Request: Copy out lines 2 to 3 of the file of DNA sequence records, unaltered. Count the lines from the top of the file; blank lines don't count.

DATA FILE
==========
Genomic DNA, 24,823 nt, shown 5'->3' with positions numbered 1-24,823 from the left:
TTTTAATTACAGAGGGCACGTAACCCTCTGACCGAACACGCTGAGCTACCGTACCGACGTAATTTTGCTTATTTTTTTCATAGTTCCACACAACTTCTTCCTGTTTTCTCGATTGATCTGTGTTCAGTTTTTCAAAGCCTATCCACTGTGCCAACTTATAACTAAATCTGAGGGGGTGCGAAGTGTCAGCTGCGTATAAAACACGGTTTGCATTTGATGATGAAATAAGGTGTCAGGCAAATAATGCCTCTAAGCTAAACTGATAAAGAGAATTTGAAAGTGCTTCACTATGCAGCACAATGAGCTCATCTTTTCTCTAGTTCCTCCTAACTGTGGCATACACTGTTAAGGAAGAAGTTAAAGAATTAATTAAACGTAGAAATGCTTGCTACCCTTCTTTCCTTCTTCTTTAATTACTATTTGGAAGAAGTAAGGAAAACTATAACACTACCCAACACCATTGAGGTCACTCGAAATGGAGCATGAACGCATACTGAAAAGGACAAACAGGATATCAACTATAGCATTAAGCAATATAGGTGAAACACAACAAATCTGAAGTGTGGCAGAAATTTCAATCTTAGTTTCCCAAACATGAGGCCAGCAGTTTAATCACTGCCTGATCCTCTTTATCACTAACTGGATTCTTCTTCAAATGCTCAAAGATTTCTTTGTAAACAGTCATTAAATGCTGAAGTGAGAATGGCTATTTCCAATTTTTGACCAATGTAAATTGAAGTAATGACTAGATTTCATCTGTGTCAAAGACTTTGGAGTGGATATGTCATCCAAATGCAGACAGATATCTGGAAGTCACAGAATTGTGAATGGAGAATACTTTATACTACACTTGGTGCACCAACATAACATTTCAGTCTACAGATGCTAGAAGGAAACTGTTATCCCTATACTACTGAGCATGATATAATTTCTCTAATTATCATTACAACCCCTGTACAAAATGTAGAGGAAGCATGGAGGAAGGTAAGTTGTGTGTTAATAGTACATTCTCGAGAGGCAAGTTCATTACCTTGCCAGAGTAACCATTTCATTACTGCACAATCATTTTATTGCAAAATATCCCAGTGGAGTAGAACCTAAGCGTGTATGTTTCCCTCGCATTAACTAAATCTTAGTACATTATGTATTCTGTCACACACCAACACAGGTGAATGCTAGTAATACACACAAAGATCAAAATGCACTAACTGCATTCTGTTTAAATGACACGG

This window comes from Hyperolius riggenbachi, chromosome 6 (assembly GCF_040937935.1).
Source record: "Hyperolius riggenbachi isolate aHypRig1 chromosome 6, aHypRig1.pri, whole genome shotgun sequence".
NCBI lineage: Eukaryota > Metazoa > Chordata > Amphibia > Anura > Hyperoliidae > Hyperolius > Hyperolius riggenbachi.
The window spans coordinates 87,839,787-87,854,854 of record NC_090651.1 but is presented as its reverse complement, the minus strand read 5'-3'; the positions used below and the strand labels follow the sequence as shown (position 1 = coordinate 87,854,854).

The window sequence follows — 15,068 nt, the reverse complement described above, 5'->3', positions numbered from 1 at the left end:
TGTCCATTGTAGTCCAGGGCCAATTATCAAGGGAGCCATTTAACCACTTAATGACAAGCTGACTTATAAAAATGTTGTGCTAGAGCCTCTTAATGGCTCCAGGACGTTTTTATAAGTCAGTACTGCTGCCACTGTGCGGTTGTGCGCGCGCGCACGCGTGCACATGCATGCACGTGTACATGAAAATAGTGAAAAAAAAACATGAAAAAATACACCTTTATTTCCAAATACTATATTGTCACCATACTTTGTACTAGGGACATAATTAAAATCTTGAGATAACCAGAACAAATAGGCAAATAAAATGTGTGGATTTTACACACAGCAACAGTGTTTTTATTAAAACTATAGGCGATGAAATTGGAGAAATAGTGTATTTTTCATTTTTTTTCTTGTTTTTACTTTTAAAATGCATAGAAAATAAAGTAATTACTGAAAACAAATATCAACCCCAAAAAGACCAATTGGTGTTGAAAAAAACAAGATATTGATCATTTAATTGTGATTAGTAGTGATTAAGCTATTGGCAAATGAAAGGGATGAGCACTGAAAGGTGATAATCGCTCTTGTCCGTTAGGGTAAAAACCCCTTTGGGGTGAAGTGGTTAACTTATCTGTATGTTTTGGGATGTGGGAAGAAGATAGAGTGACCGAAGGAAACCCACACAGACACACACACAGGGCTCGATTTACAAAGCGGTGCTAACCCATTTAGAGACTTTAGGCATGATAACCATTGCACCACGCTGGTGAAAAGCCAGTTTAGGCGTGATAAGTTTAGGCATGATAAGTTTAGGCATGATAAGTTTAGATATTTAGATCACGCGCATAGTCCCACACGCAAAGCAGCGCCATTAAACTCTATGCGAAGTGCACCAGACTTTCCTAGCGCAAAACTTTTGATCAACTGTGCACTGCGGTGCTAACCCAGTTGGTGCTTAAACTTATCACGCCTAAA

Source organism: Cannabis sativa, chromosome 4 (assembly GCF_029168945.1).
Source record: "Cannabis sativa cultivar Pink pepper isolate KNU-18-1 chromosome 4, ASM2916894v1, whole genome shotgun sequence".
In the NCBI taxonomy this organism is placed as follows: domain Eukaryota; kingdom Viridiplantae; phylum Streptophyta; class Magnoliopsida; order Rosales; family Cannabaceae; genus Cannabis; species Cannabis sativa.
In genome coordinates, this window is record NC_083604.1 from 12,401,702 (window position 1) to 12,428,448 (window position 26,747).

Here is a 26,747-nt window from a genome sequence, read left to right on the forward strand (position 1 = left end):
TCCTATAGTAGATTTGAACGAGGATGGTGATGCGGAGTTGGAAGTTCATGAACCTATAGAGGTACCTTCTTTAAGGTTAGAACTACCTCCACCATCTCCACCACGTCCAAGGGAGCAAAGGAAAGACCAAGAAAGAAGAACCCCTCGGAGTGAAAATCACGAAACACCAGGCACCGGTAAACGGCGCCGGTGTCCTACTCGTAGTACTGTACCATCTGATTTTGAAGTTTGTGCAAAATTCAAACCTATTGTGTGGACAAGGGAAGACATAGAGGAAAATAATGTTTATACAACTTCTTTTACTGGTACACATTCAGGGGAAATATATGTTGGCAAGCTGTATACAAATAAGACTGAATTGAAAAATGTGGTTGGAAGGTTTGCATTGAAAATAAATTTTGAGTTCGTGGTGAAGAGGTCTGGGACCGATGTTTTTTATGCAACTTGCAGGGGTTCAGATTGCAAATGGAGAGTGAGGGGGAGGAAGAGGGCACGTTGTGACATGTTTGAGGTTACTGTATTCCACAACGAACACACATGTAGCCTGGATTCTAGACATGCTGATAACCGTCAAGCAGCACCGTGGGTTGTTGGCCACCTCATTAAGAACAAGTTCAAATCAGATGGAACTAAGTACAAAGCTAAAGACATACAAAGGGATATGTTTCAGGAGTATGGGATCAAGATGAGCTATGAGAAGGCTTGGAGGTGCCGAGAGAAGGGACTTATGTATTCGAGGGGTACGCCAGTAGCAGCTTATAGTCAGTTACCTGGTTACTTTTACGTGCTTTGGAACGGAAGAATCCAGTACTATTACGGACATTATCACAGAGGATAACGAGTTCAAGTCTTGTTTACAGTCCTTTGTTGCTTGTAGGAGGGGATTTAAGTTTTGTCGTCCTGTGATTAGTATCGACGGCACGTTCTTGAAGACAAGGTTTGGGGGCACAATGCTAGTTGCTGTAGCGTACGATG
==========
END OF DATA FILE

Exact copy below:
TTTTAATTACAGAGGGCACGTAACCCTCTGACCGAACACGCTGAGCTACCGTACCGACGTAATTTTGCTTATTTTTTTCATAGTTCCACACAACTTCTTCCTGTTTTCTCGATTGATCTGTGTTCAGTTTTTCAAAGCCTATCCACTGTGCCAACTTATAACTAAATCTGAGGGGGTGCGAAGTGTCAGCTGCGTATAAAACACGGTTTGCATTTGATGATGAAATAAGGTGTCAGGCAAATAATGCCTCTAAGCTAAACTGATAAAGAGAATTTGAAAGTGCTTCACTATGCAGCACAATGAGCTCATCTTTTCTCTAGTTCCTCCTAACTGTGGCATACACTGTTAAGGAAGAAGTTAAAGAATTAATTAAACGTAGAAATGCTTGCTACCCTTCTTTCCTTCTTCTTTAATTACTATTTGGAAGAAGTAAGGAAAACTATAACACTACCCAACACCATTGAGGTCACTCGAAATGGAGCATGAACGCATACTGAAAAGGACAAACAGGATATCAACTATAGCATTAAGCAATATAGGTGAAACACAACAAATCTGAAGTGTGGCAGAAATTTCAATCTTAGTTTCCCAAACATGAGGCCAGCAGTTTAATCACTGCCTGATCCTCTTTATCACTAACTGGATTCTTCTTCAAATGCTCAAAGATTTCTTTGTAAACAGTCATTAAATGCTGAAGTGAGAATGGCTATTTCCAATTTTTGACCAATGTAAATTGAAGTAATGACTAGATTTCATCTGTGTCAAAGACTTTGGAGTGGATATGTCATCCAAATGCAGACAGATATCTGGAAGTCACAGAATTGTGAATGGAGAATACTTTATACTACACTTGGTGCACCAACATAACATTTCAGTCTACAGATGCTAGAAGGAAACTGTTATCCCTATACTACTGAGCATGATATAATTTCTCTAATTATCATTACAACCCCTGTACAAAATGTAGAGGAAGCATGGAGGAAGGTAAGTTGTGTGTTAATAGTACATTCTCGAGAGGCAAGTTCATTACCTTGCCAGAGTAACCATTTCATTACTGCACAATCATTTTATTGCAAAATATCCCAGTGGAGTAGAACCTAAGCGTGTATGTTTCCCTCGCATTAACTAAATCTTAGTACATTATGTATTCTGTCACACACCAACACAGGTGAATGCTAGTAATACACACAAAGATCAAAATGCACTAACTGCATTCTGTTTAAATGACACGG

This window comes from Hyperolius riggenbachi, chromosome 6 (assembly GCF_040937935.1).